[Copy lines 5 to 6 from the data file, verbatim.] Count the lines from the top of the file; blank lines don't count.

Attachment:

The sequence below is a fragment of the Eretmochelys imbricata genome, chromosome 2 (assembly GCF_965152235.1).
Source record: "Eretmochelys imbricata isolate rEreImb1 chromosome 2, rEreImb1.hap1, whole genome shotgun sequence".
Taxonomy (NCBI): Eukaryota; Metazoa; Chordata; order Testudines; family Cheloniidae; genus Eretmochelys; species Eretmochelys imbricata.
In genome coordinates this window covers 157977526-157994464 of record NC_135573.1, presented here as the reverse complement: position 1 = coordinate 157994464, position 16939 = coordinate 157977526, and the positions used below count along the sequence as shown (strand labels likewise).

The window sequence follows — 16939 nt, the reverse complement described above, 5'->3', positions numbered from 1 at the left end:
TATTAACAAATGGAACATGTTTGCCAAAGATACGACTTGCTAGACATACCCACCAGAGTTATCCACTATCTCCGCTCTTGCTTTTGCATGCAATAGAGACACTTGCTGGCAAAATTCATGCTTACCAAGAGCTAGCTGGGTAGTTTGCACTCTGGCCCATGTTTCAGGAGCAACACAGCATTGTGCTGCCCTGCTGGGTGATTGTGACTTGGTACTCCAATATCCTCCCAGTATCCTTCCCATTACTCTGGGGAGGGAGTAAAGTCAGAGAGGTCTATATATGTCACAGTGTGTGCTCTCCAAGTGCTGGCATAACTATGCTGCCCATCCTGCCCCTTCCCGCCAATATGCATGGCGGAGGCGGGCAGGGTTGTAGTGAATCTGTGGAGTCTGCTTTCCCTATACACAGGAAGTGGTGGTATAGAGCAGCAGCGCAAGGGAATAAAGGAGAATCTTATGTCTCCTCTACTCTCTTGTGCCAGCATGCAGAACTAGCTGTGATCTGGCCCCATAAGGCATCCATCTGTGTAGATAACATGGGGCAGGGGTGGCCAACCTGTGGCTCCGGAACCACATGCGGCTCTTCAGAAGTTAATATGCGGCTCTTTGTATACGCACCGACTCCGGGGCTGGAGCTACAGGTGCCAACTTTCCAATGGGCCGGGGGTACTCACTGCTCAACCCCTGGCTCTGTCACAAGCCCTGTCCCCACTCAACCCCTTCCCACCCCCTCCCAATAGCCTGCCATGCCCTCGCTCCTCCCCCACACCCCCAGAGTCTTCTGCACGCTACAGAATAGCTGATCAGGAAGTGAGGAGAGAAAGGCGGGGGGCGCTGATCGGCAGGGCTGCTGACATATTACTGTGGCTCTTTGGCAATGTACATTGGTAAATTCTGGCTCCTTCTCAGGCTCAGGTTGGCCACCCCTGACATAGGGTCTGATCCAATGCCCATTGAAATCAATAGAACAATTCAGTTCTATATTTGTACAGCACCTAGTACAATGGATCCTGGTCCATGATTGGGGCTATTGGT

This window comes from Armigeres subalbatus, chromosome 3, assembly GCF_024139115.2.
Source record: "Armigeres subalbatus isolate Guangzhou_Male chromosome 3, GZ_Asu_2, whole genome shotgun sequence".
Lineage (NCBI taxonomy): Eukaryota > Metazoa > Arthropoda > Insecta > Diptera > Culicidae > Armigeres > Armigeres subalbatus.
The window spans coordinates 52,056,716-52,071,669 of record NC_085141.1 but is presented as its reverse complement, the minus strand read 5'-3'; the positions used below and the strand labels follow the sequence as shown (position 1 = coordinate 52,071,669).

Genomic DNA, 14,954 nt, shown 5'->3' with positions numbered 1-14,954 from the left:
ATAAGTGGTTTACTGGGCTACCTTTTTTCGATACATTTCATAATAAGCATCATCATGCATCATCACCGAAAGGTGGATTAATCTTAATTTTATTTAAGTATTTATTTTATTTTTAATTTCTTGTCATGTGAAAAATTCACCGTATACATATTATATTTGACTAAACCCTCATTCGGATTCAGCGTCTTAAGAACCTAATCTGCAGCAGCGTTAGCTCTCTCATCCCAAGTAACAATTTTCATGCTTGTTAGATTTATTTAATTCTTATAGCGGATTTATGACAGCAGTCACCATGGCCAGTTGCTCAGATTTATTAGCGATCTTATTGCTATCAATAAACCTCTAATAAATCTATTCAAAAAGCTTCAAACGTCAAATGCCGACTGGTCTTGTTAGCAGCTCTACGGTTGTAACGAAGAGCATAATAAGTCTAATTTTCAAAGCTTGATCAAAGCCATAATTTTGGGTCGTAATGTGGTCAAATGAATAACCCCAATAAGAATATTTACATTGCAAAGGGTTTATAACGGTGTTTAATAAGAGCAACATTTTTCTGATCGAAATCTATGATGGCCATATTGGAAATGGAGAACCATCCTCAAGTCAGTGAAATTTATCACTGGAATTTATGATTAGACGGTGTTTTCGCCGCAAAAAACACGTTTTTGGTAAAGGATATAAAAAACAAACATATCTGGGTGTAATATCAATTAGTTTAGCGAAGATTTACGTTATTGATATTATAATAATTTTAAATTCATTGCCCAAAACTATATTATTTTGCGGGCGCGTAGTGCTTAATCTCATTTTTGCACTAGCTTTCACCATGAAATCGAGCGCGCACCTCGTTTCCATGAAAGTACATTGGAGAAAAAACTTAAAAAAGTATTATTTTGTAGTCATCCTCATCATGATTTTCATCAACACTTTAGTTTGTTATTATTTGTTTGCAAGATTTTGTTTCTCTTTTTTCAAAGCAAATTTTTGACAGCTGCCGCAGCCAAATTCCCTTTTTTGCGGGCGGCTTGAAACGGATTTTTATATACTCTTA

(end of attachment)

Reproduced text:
The window sequence follows — 16939 nt, the reverse complement described above, 5'->3', positions numbered from 1 at the left end:
TATTAACAAATGGAACATGTTTGCCAAAGATACGACTTGCTAGACATACCCACCAGAGTTATCCACTATCTCCGCTCTTGCTTTTGCATGCAATAGAGACACTTGCTGGCAAAATTCATGCTTACCAAGAGCTAGCTGGGTAGTTTGCACTCTGGCCCATGTTTCAGGAGCAACACAGCATTGTGCTGCCCTGCTGGGTGATTGTGACTTGGTACTCCAATATCCTCCCAGTATCCTTCCCATTACTCTGGGGAGGGAGTAAAGTCAGAGAGGTCTATATATGTCACAGTGTGTGCTCTCCAAGTGCTGGCATAACTATGCTGCCCATCCTGCCCCTTCCCGCCAATATGCATGGCGGAGGCGGGCAGGGTTGTAGTGAATCTGTGGAGTCTGCTTTCCCTATACACAGGAAGTGGTGGTATAGAGCAGCAGCGCAAGGGAATAAAGGAGAATCTTATGTCTCCTCTACTCTCTTGTGCCAGCATGCAGAACTAGCTGTGATCTGGCCCCATAAGGCATCCATCTGTGTAGATAACATGGGGCAGGGGTGGCCAACCTGTGGCTCCGGAACCACATGCGGCTCTTCAGAAGTTAATATGCGGCTCTTTGTATACGCACCGACTCCGGGGCTGGAGCTACAGGTGCCAACTTTCCAATGGGCCGGGGGTACTCACTGCTCAACCCCTGGCTCTGTCACAAGCCCTGTCCCCACTCAACCCCTTCCCACCCCCTCCCAATAGCCTGCCATGCCCTCGCTCCTCCCCCACACCCCCAGAGTCTTCTGCACGCTACAGAATAGCTGATCAGGAAGTGAGGAGAGAAAGGCGGGGGGCGCTGATCGGCAGGGCTGCTGACATATTACTGTGGCTCTTTGGCAATGTACATTGGTAAATTCTGGCTCCTTCTCAGGCTCAGGTTGGCCACCCCTGACATAGGGTCTGATCCAATGCCCATTGAAATCAATAGAACAATTCAGTTCTATATTTGTACAGCACCTAGTACAATGGATCCTGGTCCATGATTGGGGCTATTGGT